- General Secretary Xi Jinping’s recent speech on the occasion of the seventy-fifth anniversary of the founding of the United Nations is a classic example of the Chinese Communist Party’s (CCP) doublespeak.
- Almost every statement was hypocritical when examined in light of the CCP’s actions.
- Those range from the suppression of elements of the Chinese population, to the manipulation of international laws and regulations and to coercive international efforts.
- As the CCP is fast learning, however, many major powers around the globe, having recognised the CCP’s hypocrisy, are now pushing back.
General Secretary of the Chinese Communist Party, Xi Jinping, recently delivered a speech to the seventy-fifth United Nations General Assembly via video link. It was a classic example of obfuscation and sheer hypocrisy. It was predicated on the premise that China is morally right in everything that it does, an idea that was posited by Andrew Scobell of the RAND Corporation. In his book, China’s Use of Military Force: Beyond the Great Wall and the Long March, Scobell points out that a “Cult of Defence” permeates Chinese strategic culture, according to which ‘Chinese leaders to rationalise all military deployment as defensive’, despite the fact that ‘changes in the People’s Liberation Army’s doctrine and capabilities over the past two decades suggest that China’s twenty-first century leaders may use military force more readily than their predecessors.’
That tendency towards the use of military force is based, in turn, on two factors: first, Chinese policy is severely influenced by its civilisational history, which tends towards the use force and, second, because China has a “unique traditional philosophy”. In Scobell’s view, China’s assumptions about its perennial justness increase its propensity to use force by giving it a ‘defensive moral rationale for using force, even offensive force’. That rationalisation is evidenced by its annexation of Tibet and its threat to use military means, if necessary, to “reintegrate” Taiwan, which it sees as a rebel province. Thus, when Capt. Walker D. Mills of the US Marine Corps published an article titled “Deterring the Dragon: Returning U.S. Forces to Taiwan”, in the Military Review, the journal of the US Army, in which he noted that it may be necessary for the US to post troops to Taiwan in order to deter an attack on that country by China, the editor of China’s state-backed Global Times, Hu Xijin, tweeted:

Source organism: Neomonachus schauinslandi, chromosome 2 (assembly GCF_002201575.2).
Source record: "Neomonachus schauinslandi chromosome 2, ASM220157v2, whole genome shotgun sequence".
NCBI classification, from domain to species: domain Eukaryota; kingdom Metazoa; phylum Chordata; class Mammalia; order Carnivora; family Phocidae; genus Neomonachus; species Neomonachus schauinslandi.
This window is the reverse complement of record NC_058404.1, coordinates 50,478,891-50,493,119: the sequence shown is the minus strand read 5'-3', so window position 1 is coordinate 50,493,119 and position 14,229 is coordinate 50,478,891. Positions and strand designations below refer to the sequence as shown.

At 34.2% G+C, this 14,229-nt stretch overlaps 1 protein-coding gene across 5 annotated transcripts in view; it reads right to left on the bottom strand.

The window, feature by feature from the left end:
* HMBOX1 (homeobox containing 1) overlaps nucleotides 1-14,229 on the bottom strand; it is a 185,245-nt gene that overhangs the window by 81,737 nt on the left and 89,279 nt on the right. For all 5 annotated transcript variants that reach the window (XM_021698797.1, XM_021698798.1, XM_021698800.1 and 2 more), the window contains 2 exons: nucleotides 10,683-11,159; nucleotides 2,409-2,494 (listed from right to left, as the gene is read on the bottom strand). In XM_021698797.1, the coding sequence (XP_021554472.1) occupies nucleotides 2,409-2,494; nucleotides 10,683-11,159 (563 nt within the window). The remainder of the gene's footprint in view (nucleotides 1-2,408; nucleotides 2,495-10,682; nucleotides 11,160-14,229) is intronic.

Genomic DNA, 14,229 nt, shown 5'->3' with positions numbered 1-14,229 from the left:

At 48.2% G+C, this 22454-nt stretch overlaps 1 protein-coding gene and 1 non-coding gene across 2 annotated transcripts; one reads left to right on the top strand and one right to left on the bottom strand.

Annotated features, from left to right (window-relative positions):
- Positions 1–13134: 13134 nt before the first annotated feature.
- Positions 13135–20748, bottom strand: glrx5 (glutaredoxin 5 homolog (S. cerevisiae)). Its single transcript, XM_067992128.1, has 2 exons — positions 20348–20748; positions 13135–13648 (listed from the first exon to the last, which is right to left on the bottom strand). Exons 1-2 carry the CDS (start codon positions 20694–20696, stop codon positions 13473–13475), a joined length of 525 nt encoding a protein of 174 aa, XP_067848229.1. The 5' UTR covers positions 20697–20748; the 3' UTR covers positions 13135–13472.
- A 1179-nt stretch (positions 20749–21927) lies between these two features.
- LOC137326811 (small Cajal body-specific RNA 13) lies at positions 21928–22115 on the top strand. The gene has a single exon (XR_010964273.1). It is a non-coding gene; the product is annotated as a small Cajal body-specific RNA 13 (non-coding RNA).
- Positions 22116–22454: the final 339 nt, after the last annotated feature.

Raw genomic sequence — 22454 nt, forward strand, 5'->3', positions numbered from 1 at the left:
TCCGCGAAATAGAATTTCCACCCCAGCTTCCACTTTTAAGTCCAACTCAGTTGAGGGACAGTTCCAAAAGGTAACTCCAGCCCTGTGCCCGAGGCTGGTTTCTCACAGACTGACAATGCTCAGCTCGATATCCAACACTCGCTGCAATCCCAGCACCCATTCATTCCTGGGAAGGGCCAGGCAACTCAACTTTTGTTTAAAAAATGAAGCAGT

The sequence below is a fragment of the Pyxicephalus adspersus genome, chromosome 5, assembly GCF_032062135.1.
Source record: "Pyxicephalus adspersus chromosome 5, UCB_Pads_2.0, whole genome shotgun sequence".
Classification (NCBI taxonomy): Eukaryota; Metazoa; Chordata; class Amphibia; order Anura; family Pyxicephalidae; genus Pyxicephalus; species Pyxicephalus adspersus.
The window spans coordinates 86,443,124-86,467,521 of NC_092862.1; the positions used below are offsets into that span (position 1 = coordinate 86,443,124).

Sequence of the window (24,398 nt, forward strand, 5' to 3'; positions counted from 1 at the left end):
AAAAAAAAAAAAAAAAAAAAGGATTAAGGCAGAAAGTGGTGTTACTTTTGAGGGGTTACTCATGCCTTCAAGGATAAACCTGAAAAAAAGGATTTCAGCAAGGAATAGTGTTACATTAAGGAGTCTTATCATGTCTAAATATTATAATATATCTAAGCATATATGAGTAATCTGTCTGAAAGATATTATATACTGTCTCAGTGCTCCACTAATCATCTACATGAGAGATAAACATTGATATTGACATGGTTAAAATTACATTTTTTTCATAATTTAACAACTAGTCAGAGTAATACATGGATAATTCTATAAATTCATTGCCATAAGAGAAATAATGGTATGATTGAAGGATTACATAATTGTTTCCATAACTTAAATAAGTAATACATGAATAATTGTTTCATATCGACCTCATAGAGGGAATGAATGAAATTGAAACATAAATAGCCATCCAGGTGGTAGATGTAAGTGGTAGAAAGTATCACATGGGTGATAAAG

I must warn people in the US and Taiwan who hold this kind of thinking. Once they take the step of returning US forces to Taiwan, the PLA will definitely start a just war to safeguard China’s territorial integrity. China’s Anti-Secession Law is a tiger with teeth. [Emphasis added.]
The idea of China’s inherent “justness” is ingrained in its collective reasoning and underpins it. Mr Hu’s tweet demonstrates the validity of Professor Scobell’s insight into the Chinese Communist Party’s use of “just” force to achieve a goal. Mr Xi’s speech, on the other hand, is a tour de force of the hypocrisy that permeates it.
In his speech, Mr Xi noted that ‘Mutual respect and equality among all countries, big or small, represents the progress of our times and is the foremost principle of the UN Charter. … Even less should one be allowed to do whatever it likes and be the hegemon, bully or boss of the world.’ That statement brings to mind then Chinese Foreign Minister Yang Jiechi’s expressed contempt for the region at the ASEAN Regional Forum that was held in Hanoi in 2010. Representatives of several South-East Asian countries, fearing China’s growing power, asked the US to re-assert its role and even mediate in disputes in the South China Sea. Secretary of State Hillary Clinton endorsed those requests, leading Mr Yang to lose his composure and exit the meeting. He returned an hour later to deliver a 30-minute-long monologue in which he mocked his Vietnamese hosts and then declared, ‘China is a big country and other countries are small countries, and that’s just a fact.’
Mr Yang is an acknowledged architect of China’s foreign policy and that statement was decidedly out of character. If Mr Xi truly believes that all countries are equal, it would nevertheless go a long way towards mitigating the region’s fears, if he were to denounce Mr Yang’s statement, no matter how he may couch his own. It would go much further if he were to renounce China’s South China Sea/West Philippine Sea claims. That is, however, extremely unlikely.